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The Daily Wildcat

The Daily Wildcat


Students share what goes into festival fashions

Julia Patterson

Students Julia Patterson and Emily Looney pose in front of the Ferris wheel at Coachella Music and Arts Festival in Indio, California on Saturday, April 15. The two are roommates and went to the festival together.

Every April thousands of students rush to California for a weekend filled with music, celebrities and adventure at the Coachella Valley Music and Arts Festival in Indio.

After purchasing a ticket, finding a place to stay and arranging transportation, festival-goers are only beginning with their weekend preparations.

Although Coachella is widely known for showcasing a variety of big-name music stars, such as this year’s performances by Lady Gaga, Kendrick Lamar and Martin Garrix, the festival is also recognized for the audience’s fashion ensembles.

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Julia Patterson, a freshman pre-business major, went to Coachella for the first time last weekend and said she spent approximately $400 preparing her outfits for the weekend.

“One of my outfits was $150, and I bought a dress that was $170 that I didn’t even end up wearing,” Patterson said.

Fashion at Coachella may be important to those who attend, but students have differing opinions on why festival-goers put so much effort into their looks.

Patterson attributes the elaborate outfits to the idea that Coachella has a reputation for being a “high fashion hippie festival” and everyone wants to dress to that theme.

“People spend money on these outfits, because they want to look trendy and act like they didn’t take much time to put it together, but these outfits are hard to put together,” Patterson said.

Bobby Cuillo, a freshman pre-business major, is planning to attend weekend two of Coachella. He considers the Coachella fashion trends to be a representation of the freedom of expression that is encouraged within the festival.

“I think since it is such a diverse group of singers, people are able to express themselves however they want without being judged,” Cuillo said.

Cuillo said he spent about $100 on his Coachella wardrobe and explains that men’s outfits at Coachella also follow the festival theme.

“I think the biggest trends in men’s fashion for Coachella would be the distressed look with cut off tank tops and Camelback backpacks,” he said.

Accessories are key at Coachella and men’s accessories are no exception.

“Guys will wear a bandana because the dust comes in when the wind starts blowing,” Cuillo says. “But as far as accessories go I’m just wearing sunglasses and necklaces.”

Patterson’s must-have Coachella accessories can be functional and fashion forward.

“You definitely need a purse, a scarf or bandana and lots of water,” she said.

If you didn’t attend Coachella this year, you can live vicariously through your friends who went just by scrolling through Instagram. With Instagram feeds full of festival-goers decked out in fringe and flower crowns surrounded by people and palm trees, some may wonder if the trendy outfits are for Coachella or Instagram.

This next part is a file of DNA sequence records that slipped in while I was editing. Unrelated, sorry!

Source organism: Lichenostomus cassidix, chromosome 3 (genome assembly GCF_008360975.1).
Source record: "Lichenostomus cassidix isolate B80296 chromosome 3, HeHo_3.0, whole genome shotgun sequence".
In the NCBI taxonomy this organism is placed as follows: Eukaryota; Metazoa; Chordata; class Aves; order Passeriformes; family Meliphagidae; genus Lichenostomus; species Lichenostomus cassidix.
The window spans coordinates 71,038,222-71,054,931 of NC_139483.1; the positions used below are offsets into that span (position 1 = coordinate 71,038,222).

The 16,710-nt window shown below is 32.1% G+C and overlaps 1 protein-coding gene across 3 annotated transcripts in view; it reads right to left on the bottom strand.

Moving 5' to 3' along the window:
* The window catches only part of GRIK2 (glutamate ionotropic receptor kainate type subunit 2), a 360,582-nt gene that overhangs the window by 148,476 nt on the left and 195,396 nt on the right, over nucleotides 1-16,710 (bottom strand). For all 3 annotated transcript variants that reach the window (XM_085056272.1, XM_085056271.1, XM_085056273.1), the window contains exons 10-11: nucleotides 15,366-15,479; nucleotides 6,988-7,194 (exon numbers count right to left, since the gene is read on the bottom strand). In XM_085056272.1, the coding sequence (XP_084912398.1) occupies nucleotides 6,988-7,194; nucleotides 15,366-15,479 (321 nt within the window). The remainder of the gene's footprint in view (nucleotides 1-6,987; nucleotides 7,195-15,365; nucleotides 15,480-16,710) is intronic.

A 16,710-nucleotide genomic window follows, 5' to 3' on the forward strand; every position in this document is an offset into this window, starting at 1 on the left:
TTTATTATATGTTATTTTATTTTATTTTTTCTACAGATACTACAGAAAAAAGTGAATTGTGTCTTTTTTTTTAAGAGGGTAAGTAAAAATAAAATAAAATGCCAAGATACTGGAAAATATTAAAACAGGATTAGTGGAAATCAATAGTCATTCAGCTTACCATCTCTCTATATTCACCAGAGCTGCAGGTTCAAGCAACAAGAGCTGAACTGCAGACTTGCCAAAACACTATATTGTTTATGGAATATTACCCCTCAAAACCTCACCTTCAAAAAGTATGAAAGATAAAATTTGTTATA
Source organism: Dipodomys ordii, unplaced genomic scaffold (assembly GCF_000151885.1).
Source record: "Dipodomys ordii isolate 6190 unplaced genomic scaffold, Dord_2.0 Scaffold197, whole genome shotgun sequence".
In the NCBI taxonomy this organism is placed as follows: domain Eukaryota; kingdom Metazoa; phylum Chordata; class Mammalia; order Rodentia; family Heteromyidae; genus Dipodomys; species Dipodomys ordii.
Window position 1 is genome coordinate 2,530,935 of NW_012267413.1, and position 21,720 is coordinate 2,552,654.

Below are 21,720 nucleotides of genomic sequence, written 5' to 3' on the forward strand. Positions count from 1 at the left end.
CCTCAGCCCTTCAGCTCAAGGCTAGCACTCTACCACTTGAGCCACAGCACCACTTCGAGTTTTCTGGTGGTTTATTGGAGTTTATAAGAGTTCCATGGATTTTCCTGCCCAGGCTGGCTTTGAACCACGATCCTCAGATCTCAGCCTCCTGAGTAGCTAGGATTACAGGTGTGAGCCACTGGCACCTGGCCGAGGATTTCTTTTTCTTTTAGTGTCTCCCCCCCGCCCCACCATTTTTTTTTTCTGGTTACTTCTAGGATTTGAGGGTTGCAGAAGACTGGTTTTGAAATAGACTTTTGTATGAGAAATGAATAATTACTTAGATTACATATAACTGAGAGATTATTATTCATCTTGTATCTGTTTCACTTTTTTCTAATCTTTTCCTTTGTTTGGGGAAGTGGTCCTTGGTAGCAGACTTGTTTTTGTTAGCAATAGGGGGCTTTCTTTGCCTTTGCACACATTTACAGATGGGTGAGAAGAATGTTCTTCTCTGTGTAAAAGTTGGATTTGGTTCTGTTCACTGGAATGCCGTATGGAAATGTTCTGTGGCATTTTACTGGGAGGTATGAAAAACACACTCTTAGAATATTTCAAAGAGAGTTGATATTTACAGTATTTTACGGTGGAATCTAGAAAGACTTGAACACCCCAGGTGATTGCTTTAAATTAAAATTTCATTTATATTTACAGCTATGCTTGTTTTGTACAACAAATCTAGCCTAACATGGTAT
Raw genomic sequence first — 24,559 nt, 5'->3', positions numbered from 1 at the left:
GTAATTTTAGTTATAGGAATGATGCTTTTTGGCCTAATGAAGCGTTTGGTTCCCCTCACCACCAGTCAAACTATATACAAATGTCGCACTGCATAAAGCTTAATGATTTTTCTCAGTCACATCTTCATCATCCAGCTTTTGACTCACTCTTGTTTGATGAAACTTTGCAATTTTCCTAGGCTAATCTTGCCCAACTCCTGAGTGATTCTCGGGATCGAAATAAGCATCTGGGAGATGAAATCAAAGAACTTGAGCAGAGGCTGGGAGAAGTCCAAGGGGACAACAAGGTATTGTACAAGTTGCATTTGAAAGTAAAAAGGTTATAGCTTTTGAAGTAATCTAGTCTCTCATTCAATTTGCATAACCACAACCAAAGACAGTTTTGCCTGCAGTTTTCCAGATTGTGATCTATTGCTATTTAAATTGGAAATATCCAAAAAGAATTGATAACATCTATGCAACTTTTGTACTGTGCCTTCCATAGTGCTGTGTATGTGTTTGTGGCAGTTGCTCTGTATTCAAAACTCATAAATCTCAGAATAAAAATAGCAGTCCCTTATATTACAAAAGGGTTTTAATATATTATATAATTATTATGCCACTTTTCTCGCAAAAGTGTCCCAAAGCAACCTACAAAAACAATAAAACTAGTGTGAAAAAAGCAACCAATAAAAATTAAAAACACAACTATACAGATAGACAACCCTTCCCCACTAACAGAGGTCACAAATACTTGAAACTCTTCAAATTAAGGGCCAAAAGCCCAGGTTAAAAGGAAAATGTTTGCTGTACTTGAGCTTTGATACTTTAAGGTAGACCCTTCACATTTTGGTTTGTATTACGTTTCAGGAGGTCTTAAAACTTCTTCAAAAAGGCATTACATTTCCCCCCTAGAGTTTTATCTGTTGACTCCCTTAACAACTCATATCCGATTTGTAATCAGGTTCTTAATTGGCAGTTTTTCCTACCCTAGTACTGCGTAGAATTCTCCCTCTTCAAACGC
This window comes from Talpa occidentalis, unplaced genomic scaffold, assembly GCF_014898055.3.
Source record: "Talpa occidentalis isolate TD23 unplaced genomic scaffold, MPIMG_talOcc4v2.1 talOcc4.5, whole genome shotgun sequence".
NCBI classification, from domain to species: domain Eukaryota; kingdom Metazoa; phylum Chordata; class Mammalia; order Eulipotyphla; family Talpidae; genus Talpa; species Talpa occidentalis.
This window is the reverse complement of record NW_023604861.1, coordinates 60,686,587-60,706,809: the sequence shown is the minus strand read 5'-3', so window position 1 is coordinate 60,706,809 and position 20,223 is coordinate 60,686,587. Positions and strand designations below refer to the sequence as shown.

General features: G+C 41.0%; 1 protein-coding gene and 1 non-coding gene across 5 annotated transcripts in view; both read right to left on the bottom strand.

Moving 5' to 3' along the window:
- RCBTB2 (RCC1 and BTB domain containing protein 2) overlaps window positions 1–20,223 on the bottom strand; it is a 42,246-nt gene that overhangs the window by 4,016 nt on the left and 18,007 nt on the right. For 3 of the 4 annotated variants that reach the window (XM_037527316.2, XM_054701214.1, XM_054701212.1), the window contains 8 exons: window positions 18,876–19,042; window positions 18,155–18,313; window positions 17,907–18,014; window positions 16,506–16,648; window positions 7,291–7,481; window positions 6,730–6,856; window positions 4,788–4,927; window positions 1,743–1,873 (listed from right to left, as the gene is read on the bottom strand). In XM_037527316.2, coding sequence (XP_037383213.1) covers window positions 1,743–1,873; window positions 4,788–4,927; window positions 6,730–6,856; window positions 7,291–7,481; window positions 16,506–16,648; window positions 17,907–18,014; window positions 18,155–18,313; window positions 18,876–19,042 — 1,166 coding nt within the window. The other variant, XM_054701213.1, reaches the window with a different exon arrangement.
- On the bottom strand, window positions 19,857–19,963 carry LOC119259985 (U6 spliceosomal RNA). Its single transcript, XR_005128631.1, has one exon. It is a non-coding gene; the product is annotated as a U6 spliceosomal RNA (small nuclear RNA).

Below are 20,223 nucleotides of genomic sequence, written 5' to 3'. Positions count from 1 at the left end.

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“It’s all about the Instagram,” Patterson said. “But I wouldn’t say it takes away from the music, because even though people take pictures and go around Coachella and pose in front of stuff, they still go to the tents and listen to the music.”

April has rightfully been deemed festival season as Coachella claims two consecutive weekends and StageCoach, which takes place the following weekend at the same site in Indio.

Festival season isn’t only felt by those lucky enough to attend but can be noticed across campus. Even businesses, such as the boutiques on University Boulevard, may alter their selection to fit the trends for festival season.

Courtney Nash, a junior majoring in retail and consumer sciences, has worked at Boutique 816 and Collette Clothing on University Boulevard for a year and a half and has seen festival seasons come and go bringing new trends for students to find close to campus.

“The biggest Coachella trend this year is definitely crochet tops, which is similar from last year, along with strappy sandals, bralettes, crop tops and everything distressed denim,” she said. “For accessories, people always come in for the big cheap sunglasses that they can ruin.”

When buying the merchandise to sell in store for festival season the boutiques only order the items about a week or two in advance or bring them back directly from buying in Los Angeles.

“We’re able to focus highly on festival season right away,” Nash said. “At the beginning of April we go on a buying trip and buy 75 percent specific for festival season and 25 percent for basics and other events coming up such as graduation.”

Nash notices changes in the trends for festival season year to year. She said more people are going to festivals each year because they are becoming more popular, so people might be shopping last minute because they may go to the festivals last minute.

“With that they’re coming in two to three days before they go and panicking and trying to get anything that fits and is somewhat trendy, whereas I think in the past it was more of an exclusive thing to go to so you put a lot of time and money into it,” Nash said.

With weekend two of Coachella quickly approaching, festival season is nearing its end. Whether you’ll be dancing to the beats of DJ Snake in Coachella Valley this weekend or making your own dance party in your dorm room, stock up on your favorite festival fashions while you can.

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